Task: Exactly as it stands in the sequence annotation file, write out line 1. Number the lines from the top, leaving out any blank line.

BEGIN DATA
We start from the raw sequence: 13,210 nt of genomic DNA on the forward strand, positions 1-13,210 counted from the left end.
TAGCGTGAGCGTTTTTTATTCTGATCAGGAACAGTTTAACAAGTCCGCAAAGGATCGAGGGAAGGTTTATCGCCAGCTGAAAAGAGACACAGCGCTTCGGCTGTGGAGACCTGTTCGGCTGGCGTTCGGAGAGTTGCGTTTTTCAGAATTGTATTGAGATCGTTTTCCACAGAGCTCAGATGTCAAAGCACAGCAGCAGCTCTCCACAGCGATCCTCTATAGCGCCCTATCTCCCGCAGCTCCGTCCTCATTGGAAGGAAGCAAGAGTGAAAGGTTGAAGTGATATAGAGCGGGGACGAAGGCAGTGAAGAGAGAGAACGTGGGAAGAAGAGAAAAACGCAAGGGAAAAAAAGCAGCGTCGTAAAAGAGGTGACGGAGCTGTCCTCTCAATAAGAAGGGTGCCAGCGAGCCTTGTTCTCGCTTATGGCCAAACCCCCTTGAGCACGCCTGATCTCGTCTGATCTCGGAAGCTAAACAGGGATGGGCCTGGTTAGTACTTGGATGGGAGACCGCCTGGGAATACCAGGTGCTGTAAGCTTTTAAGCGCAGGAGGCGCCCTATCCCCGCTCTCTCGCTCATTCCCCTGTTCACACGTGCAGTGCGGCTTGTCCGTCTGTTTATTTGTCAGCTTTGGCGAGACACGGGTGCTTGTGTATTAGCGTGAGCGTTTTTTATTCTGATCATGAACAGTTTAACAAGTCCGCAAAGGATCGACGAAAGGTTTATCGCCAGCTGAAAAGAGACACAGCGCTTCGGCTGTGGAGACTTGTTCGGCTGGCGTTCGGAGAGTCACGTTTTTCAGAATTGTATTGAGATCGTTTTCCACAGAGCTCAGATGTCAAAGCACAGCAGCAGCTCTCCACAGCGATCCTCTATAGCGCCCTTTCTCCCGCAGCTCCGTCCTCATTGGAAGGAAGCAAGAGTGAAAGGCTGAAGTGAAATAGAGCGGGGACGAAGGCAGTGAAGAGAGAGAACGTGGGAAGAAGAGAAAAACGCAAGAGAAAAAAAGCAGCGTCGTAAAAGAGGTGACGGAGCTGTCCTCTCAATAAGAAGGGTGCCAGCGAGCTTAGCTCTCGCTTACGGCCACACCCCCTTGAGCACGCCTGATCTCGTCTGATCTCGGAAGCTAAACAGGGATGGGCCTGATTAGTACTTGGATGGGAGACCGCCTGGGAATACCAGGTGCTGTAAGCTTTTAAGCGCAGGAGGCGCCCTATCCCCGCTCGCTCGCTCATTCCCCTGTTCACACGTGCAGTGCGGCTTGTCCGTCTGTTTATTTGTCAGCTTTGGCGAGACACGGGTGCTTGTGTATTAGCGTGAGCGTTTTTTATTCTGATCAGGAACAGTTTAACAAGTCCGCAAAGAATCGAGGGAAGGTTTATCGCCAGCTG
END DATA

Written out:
We start from the raw sequence: 13,210 nt of genomic DNA on the forward strand, positions 1-13,210 counted from the left end.